OK So this year's Grammy Nominations are out. I'm not going to comment on the General Field awards (Album of the Year, Record of the Year, Song of the Year, Best New Artist) and who got snubbed or the takeover of rap or whatever. *insert eye roll here.* As far as I can tell, no one is accusing anyone of breaking the rules of the voting process. So if that's who the Recording Academy wants to nominate, so be it. I want to talk Americana.
In the Grammys hierarchy of awards, "Americana" falls under the umbrella category called "American Root Music," which includes "Americana, bluegrass, blues, folk or regional roots." It's interesting to me that the Grammys don't consider "Country" music to fall under "American Roots." Maybe that says something about the state of Country music these days.
In any case, I pulled out the nominations that are relevant to our world and have listed them below, with my comments and picks.
Best American Roots Performance
For new vocal or instrumental American Roots recordings. This is for performances in the style of any of the subgenres encompassed in the American Roots Music field including Americana, bluegrass, blues, folk or regional roots. Award to the artist(s).)
- "Killer Diller Blues" - Alabama Shakes
- "Let My Mother Live" - Blind Boys Of Alabama
- "Arkansas Farmboy" - Glen Campbell
- "Steer Your Way" - Leonard Cohen
- "I Never Cared For You" - Alison Krauss
Brittany Howard's cover of the Memphis Minnie song "Killer Diller Blues" rings very true to me and it's a great example of how you can bring past songs and artists into current times and make them new and relevant again. So kudos to her. Alison Krauss' "I Never Cared For You" is one of my least favorite songs from that album, but I grant that it does a great job of showing off her voice and vocal abilities. Glen Campbell's song is poignant, but it doesn't stand out from the crowd, in my honest opinion. Leonard Cohen's song seems preachy and pretentious. Sorry but that's how I feel about it. I know he is talented, but I'm not feeling it on this one. I really enjoyed the Blind Boys Of Alabama song and the whole album was a worthy project from Amazon Originals. But like the Glenn Campbell song, I can't see it standing out from the pack.
Calvin's pick: "Killer Diller Blues" by Alabama Shakes.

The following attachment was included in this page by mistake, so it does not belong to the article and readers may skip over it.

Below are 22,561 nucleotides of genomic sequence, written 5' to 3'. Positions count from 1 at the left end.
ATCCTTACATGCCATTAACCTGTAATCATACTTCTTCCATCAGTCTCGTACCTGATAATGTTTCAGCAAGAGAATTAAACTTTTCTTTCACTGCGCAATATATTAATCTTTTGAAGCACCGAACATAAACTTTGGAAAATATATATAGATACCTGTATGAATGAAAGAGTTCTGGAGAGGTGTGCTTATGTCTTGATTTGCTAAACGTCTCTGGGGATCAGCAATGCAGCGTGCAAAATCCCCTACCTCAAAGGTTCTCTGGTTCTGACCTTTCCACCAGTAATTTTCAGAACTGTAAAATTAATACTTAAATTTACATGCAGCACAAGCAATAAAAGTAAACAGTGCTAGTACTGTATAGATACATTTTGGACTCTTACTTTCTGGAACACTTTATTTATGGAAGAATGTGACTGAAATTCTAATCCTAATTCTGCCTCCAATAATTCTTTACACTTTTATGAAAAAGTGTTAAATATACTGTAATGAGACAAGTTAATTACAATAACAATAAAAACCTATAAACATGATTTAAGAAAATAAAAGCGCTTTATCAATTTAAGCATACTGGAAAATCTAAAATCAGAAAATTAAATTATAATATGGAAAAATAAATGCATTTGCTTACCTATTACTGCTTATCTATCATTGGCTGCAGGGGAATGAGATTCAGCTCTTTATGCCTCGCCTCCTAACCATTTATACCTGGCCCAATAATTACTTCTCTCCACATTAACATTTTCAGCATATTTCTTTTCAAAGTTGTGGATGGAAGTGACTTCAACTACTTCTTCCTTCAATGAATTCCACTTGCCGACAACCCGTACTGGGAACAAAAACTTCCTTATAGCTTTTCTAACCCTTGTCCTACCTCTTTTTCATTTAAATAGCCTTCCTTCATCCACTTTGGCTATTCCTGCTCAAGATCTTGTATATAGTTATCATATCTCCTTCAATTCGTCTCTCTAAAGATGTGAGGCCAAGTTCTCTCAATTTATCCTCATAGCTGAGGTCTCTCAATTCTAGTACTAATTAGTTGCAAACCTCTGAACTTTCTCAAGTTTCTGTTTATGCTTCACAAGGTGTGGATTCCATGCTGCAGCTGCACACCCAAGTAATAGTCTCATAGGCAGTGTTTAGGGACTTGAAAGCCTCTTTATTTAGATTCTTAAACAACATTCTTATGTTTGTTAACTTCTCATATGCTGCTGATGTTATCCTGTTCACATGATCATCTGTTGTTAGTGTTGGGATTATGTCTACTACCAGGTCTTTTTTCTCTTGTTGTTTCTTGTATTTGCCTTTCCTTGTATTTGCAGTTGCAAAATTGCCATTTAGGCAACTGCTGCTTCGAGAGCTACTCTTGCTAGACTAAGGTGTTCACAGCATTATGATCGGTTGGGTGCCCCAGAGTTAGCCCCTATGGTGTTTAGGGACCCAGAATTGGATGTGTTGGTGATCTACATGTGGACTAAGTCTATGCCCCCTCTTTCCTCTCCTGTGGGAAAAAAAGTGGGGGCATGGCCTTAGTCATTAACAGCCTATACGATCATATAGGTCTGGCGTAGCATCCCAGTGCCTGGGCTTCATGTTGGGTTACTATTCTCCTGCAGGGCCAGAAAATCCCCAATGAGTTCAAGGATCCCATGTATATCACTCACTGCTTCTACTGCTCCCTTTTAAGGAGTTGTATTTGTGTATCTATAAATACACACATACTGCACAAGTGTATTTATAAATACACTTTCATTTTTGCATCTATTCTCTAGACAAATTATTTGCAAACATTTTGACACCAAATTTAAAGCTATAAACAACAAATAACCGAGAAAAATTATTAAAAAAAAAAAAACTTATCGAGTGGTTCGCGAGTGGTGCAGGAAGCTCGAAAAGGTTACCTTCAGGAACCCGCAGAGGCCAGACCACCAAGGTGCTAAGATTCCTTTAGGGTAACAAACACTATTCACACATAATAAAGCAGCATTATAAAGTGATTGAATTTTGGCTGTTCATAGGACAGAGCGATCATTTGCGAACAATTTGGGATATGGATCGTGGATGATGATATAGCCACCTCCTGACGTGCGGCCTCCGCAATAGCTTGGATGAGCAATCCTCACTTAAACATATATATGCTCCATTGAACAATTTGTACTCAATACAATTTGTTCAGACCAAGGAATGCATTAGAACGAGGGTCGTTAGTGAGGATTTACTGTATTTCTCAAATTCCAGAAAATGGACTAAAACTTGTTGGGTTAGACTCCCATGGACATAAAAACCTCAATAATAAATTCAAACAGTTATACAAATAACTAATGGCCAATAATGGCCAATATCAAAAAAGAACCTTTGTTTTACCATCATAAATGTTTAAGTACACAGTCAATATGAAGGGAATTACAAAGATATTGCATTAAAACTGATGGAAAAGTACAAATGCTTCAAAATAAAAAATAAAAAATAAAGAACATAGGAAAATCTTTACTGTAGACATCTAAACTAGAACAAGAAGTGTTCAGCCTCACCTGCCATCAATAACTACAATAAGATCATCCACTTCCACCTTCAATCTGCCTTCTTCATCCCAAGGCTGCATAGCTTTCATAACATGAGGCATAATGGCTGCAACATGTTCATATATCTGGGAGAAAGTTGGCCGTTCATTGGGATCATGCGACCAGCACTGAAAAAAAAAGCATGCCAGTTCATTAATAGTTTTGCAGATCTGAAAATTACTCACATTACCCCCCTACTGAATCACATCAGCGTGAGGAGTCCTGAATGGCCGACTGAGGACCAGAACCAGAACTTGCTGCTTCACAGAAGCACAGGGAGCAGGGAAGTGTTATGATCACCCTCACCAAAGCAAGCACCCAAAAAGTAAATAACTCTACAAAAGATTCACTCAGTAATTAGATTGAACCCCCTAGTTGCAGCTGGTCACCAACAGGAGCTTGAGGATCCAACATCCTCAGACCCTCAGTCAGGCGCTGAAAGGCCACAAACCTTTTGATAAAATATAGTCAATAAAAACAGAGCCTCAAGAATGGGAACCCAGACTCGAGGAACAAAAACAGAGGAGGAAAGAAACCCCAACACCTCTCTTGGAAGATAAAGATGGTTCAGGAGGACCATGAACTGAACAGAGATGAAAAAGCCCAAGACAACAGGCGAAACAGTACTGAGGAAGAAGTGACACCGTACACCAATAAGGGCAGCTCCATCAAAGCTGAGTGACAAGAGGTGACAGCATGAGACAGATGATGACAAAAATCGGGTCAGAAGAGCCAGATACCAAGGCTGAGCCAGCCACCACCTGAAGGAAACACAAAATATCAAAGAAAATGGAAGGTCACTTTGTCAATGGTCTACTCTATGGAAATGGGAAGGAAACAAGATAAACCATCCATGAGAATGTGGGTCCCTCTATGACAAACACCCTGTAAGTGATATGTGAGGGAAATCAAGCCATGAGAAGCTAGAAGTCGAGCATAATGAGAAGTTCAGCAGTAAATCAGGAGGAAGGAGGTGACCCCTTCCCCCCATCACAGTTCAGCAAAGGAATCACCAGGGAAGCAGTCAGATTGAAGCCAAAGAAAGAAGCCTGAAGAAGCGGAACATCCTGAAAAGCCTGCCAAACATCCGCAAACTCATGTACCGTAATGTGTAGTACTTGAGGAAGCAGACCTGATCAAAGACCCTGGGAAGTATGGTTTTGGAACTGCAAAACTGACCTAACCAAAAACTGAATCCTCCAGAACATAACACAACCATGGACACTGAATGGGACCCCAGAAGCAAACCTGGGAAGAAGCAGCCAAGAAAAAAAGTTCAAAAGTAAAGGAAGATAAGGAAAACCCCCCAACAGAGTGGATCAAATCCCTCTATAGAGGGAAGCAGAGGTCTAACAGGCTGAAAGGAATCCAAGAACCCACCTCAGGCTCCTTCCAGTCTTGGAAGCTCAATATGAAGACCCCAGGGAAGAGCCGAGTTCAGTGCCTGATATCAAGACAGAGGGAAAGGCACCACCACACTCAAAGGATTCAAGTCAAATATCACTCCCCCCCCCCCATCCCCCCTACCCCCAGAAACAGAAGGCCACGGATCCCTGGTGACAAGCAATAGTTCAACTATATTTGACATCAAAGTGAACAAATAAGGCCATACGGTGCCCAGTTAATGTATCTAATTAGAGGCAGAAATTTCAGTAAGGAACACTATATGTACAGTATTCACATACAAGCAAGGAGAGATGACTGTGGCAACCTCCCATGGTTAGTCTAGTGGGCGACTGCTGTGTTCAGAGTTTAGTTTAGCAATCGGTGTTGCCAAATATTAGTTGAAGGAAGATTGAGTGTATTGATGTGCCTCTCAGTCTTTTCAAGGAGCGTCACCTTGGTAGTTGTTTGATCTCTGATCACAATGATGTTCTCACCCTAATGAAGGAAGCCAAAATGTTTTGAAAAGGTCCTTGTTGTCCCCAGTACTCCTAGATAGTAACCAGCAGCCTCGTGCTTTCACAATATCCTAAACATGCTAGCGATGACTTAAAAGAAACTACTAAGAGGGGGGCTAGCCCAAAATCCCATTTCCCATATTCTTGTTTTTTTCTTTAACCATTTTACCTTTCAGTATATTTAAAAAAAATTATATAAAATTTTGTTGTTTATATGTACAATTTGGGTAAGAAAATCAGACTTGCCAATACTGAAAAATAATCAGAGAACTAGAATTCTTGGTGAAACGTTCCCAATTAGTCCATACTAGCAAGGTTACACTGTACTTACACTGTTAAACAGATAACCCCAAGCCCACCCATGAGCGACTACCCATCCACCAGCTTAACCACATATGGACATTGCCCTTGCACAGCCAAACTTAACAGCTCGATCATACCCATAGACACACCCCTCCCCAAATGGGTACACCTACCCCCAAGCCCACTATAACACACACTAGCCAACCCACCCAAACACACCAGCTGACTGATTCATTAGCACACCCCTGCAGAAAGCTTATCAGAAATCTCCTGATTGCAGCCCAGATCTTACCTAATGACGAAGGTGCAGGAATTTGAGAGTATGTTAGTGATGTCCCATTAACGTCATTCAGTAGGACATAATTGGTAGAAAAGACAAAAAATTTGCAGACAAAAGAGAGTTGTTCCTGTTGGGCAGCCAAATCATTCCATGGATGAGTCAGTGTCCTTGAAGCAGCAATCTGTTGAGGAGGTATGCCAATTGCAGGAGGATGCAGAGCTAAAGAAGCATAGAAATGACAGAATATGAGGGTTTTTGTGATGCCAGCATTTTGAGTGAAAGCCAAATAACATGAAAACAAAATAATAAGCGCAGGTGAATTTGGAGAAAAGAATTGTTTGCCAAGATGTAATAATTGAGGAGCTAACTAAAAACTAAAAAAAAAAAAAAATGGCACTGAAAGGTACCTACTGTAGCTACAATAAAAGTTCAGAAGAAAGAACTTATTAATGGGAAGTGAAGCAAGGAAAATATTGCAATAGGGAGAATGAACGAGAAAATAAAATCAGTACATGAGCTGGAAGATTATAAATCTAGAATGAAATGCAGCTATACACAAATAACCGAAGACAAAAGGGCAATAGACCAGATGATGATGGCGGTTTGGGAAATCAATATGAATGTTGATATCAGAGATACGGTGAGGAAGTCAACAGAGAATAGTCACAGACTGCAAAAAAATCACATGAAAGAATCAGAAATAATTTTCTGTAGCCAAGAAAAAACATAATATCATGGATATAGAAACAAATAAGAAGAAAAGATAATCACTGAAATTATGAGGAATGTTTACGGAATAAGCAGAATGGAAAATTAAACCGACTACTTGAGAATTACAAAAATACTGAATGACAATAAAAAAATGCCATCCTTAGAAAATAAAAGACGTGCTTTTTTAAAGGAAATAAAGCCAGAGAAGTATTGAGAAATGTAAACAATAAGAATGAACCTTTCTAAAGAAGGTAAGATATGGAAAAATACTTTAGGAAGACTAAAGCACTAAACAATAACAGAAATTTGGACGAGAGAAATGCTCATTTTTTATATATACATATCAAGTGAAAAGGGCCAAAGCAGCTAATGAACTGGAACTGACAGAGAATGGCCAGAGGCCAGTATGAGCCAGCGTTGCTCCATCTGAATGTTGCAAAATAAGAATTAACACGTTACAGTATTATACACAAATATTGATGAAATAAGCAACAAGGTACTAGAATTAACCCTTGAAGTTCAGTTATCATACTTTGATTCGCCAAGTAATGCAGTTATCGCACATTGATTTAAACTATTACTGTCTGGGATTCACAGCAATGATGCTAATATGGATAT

Best American Roots Song
A Songwriter(s) Award. Includes Americana, bluegrass, traditional blues, contemporary blues, folk or regional roots songs.
- "Cumberland Gap" - David Rawlings
- "I Wish You Well" - The Mavericks
- "If We Were Vampires" - Jason Isbell And The 400 Unit
- "It Ain't Over Yet" - Rodney Crowell Featuring Rosanne Cash & John Paul White
- "My Only True Friend" - Gregg Allman
The Mavericks' song is great for showing off Raul Malo's old school crooning style. I much preferred "Damned (If You Do)" from that album, but it's a worthy nomination. I'm glad to see there are still people who appreciate that style of singing. "If We Were Vampires" is a poignant biographical song, which I can admire for the songwriting. But I didn't quite connect with it. I can't figure out why Gregg Allman's song got nominated. I'm a huge fan of the David Rawlings album and I really like the mood of this story song. Makes me happy that people still write songs like this. Rodney Crowell's song achieves that great balance between telling a personal story, which in this case spans about 4 decades, while at the same time creating something that everyone can relate to
Calvin's Pick: "It Ain't Over Yet" by Rodney Crowell
Best Americana Album
For albums containing at least 51% playing time of new vocal or instrumental Americana recordings.
- Southern Blood - Gregg Allman
- Shine On Rainy Day - Brent Cobb
- Beast Epic - Iron & Wine
- The Nashville Sound - Jason Isbell And The 400 Unit
- Brand New Day - The Mavericks
Again, I can't figure out why Gregg Allman's album got nominated. Brent Cobb is an awesome songwriter and it's a crying shame his "Solving Problems" didn't get a Best Song nomination. The album as a whole does a great job of tapping into that "blue collar sound" so many people strive for. I think of him as a more authentic Tyler Childers (whom I'm also a fan of). No one ever sent me the Iron & Wine album so I can't really comment on it. But as a rule, my opinion of Iron & Wine is that he's kinda in a category by himself and he doesn't often feel like Americana to me, except in a weird alt-folk way. It's a worthy effort, but just not my thing. The Mavericks' Brand New Day is so old school and so refreshing at the same time. You listen to that album and you'll think to yourself, "It's a shame they don't make albums like that anymore." But, but, but The Maevericks DO make albums like that, if people would only listen to them. Jason Isbell's album is a haymaker of a collection. I can't really think of a weak track on it. Considering how much variety there is on this album, it's surprising how cohesive the whole thing is. But what stands out for me is that he nails BOTH the songwriting and the performance on every track on this album.
Calvin's pick: The Nashville Sound by Jason Isbell And The 400 Unit
Feel free to leave your comments below. Or, if you'd like to write a few words about your comments or picks, please send them to firstname.lastname@example.org